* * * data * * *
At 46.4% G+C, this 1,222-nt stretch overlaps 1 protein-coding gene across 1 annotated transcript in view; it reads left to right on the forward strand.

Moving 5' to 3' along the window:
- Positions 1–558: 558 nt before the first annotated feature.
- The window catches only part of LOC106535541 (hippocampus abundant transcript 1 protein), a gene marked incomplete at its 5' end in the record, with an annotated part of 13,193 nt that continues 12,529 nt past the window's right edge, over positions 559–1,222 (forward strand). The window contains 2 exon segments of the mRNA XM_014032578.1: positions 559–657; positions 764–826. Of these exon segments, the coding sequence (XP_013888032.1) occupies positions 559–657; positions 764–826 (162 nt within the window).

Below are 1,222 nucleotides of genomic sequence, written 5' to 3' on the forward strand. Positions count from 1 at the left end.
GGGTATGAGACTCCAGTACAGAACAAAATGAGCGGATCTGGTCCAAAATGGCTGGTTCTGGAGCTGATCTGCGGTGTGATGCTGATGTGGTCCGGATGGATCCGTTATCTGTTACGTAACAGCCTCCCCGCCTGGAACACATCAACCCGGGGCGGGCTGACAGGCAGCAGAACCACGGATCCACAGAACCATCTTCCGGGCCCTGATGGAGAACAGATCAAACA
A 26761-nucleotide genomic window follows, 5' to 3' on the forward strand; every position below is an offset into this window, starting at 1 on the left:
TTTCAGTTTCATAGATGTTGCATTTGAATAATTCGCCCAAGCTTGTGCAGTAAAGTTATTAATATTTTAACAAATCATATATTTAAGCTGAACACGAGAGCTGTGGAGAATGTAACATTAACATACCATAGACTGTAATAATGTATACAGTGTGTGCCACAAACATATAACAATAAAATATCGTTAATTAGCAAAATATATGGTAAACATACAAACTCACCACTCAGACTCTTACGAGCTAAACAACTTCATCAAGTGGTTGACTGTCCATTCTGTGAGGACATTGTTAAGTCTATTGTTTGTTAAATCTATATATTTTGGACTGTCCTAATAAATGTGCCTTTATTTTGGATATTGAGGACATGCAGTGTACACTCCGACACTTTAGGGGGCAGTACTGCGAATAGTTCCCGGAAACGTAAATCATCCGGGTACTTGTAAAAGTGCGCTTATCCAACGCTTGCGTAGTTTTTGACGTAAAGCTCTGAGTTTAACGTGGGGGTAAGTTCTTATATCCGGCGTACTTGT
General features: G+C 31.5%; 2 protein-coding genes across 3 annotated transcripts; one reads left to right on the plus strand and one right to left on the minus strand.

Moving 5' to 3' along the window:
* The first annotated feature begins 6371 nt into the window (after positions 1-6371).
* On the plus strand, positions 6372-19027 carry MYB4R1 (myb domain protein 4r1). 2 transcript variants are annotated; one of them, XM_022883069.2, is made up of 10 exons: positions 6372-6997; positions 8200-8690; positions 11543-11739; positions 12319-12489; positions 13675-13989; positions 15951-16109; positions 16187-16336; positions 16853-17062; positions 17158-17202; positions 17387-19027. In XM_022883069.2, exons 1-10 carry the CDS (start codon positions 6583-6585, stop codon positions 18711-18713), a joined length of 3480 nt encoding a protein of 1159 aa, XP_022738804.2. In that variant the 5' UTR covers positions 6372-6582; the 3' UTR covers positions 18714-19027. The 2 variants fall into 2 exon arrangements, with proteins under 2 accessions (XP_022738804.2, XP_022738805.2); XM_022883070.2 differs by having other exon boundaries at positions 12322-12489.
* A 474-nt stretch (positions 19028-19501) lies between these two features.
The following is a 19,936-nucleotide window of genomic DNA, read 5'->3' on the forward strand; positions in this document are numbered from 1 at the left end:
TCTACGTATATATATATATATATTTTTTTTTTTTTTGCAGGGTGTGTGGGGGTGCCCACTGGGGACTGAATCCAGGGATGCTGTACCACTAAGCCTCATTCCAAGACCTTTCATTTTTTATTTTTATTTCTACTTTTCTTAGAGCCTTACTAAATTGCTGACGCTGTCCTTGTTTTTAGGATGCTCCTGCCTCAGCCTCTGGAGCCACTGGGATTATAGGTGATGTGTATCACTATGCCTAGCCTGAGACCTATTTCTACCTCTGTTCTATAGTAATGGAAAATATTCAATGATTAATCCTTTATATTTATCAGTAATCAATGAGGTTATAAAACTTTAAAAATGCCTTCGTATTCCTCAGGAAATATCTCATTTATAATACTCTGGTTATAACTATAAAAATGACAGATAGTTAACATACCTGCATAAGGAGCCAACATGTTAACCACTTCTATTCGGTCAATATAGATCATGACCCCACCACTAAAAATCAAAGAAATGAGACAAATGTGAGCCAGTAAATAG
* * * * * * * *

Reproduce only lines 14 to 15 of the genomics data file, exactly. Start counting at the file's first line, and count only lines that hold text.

The following is a 19,936-nucleotide window of genomic DNA, read 5'->3' on the forward strand; positions in this document are numbered from 1 at the left end:
TCTACGTATATATATATATATATTTTTTTTTTTTTTGCAGGGTGTGTGGGGGTGCCCACTGGGGACTGAATCCAGGGATGCTGTACCACTAAGCCTCATTCCAAGACCTTTCATTTTTTATTTTTATTTCTACTTTTCTTAGAGCCTTACTAAATTGCTGACGCTGTCCTTGTTTTTAGGATGCTCCTGCCTCAGCCTCTGGAGCCACTGGGATTATAGGTGATGTGTATCACTATGCCTAGCCTGAGACCTATTTCTACCTCTGTTCTATAGTAATGGAAAATATTCAATGATTAATCCTTTATATTTATCAGTAATCAATGAGGTTATAAAACTTTAAAAATGCCTTCGTATTCCTCAGGAAATATCTCATTTATAATACTCTGGTTATAACTATAAAAATGACAGATAGTTAACATACCTGCATAAGGAGCCAACATGTTAACCACTTCTATTCGGTCAATATAGATCATGACCCCACCACTAAAAATCAAAGAAATGAGACAAATGTGAGCCAGTAAATAG